Source of book: Audiobook from the library
A Swiftly Tilting Planet is the third in L’Engel’s “Time” series, beginning with her best known book, A Wrinkle in Time, then A Wind in the Door. The story takes place a number of years chronologically after the others, with the Murry children all grown up, Meg married to Calvin, and pregnant with their first child.
The story itself is rooted in an old legend of Madoc, a Welsh prince who, in the folklore, sailed to the New World over a thousand years ago. His ostensible father, Owain Gwynned, was a real person, but his story and those of his children are, like King Arthur, papered over with much that is fantastic and imaginary. According to the legend, Madoc, fed up with the sibling squabbles over the throne, set sail across the Atlantic Ocean, eventually settling in...well, there are competing sites from Canada to Argentina, intermarrying with the Native Americans, and playing some role in the various indigenous empires in the Americas.
This legend was widely believed, apparently, during the 18th and 19th Centuries, and the existence of a race of “Welsh Indians” was taken for granted as true. No surprise that it was the Welsh blood that was credited with establishing the Mayan, Aztec, and Inca empires, or that the tribes with white heritage were believed to be superior. It is this white supremacist assumption that taints the whole book just a bit, despite L’Engel’s efforts to remove it. Her fault lies solely in the use of the legend, not her handling of it, which is mostly progressive by the standards of 1978, when the book was written.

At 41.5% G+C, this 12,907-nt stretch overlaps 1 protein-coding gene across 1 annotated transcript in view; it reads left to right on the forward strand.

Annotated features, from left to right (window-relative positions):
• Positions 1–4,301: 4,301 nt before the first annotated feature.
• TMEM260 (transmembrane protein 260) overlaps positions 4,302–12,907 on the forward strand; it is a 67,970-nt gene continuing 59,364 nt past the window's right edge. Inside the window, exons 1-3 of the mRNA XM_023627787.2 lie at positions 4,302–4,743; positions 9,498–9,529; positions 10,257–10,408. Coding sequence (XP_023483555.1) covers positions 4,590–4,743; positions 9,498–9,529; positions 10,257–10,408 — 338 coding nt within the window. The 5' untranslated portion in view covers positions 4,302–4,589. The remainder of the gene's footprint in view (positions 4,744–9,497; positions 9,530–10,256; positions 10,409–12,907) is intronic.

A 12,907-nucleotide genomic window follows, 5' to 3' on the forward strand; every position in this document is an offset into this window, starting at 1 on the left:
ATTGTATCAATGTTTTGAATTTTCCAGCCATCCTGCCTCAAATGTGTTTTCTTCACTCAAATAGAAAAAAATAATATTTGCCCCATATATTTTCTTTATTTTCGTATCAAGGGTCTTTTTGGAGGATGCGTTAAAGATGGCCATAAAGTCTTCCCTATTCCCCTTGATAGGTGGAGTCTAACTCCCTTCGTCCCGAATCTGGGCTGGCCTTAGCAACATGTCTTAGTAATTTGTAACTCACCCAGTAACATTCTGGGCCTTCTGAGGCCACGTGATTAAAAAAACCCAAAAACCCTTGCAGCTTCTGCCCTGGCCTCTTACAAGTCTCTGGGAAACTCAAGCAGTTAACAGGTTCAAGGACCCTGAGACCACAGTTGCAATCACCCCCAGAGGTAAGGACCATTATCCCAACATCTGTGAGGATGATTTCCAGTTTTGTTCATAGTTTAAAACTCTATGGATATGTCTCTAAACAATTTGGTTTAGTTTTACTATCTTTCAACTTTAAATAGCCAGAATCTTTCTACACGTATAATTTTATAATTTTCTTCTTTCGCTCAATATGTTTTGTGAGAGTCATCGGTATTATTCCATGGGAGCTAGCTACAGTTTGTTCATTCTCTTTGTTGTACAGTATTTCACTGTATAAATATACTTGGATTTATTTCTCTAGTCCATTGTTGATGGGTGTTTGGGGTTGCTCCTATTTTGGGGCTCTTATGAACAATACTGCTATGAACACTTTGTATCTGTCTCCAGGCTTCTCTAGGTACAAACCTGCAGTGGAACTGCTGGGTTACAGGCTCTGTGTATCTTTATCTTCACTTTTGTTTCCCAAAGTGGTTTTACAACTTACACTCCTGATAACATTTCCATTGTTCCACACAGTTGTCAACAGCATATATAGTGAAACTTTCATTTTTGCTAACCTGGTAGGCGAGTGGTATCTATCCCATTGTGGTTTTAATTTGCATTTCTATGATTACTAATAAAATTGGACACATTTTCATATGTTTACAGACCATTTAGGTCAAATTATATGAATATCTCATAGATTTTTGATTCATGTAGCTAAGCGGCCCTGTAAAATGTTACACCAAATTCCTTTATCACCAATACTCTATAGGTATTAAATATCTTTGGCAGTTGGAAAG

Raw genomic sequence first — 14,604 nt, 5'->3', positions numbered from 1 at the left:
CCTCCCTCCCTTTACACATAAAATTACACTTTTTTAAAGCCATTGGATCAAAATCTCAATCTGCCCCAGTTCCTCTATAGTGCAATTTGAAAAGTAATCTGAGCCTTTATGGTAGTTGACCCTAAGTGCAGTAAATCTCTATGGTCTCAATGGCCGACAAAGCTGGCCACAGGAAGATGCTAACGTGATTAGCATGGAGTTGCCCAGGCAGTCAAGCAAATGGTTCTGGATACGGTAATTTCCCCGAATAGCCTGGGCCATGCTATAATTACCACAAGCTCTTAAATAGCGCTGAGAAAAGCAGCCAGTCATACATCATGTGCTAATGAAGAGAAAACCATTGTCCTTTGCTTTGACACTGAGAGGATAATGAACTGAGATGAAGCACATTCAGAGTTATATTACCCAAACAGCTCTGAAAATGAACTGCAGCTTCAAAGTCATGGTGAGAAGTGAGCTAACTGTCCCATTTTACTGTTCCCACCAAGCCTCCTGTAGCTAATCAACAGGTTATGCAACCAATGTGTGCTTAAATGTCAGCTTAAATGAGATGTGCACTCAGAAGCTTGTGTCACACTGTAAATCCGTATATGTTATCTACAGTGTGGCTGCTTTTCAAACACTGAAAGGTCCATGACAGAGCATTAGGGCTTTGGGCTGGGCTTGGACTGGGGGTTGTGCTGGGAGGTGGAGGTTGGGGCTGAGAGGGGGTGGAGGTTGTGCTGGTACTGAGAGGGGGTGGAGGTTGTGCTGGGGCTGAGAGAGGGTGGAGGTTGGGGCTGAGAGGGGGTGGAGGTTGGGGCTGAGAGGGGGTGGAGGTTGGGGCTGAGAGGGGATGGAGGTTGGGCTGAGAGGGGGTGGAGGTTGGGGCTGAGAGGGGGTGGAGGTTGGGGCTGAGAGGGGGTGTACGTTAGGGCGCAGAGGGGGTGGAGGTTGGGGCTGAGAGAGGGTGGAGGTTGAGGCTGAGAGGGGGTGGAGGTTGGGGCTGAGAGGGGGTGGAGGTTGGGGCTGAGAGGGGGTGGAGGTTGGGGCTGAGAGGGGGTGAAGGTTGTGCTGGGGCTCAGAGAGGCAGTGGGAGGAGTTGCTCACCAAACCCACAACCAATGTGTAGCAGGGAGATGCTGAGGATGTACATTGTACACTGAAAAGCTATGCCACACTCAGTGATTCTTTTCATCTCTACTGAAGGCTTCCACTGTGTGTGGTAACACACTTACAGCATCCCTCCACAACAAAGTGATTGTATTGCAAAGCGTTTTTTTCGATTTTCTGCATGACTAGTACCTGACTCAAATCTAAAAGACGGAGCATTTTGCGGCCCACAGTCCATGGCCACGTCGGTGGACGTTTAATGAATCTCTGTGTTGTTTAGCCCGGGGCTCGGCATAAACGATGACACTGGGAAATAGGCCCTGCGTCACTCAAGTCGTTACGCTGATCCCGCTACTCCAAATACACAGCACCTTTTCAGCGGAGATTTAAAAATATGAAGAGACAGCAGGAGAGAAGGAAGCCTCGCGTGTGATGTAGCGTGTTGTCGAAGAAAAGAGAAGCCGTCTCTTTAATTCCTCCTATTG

L’Engel starts with the legend, but adds layers of symbolism. One might say that it is really about Cain and Abel, with those two standing in for the dual nature of humanity. (It is fair to say that learning to think about Genesis as metaphor rather than literal history opened the book up to me as one of the finest explorations of human violence and hatred ever written.) For L’Engel, the Madoc legend becomes a way of looking at our good and evil natures in various expressions.
The setup story is kind of meh. The Murrys are already insufferably above average in the other books, but now, Dad gets a call from the President of the United States with a request to somehow fend off nuclear war, started by a crazy dictator in an (imaginary) South American country. So, it ends up being Charles Wallace to the rescue. The more interesting twist is that Calvin’s mother, the bitter and difficult Mrs. O’Keefe, holds the key to success, in the form of an ancient Rune that was passed down to her for generations. This Rune, based on a condensed version of Saint Patrick’s Breastplate, ends up as the backbone of the book, and the adventures which follow.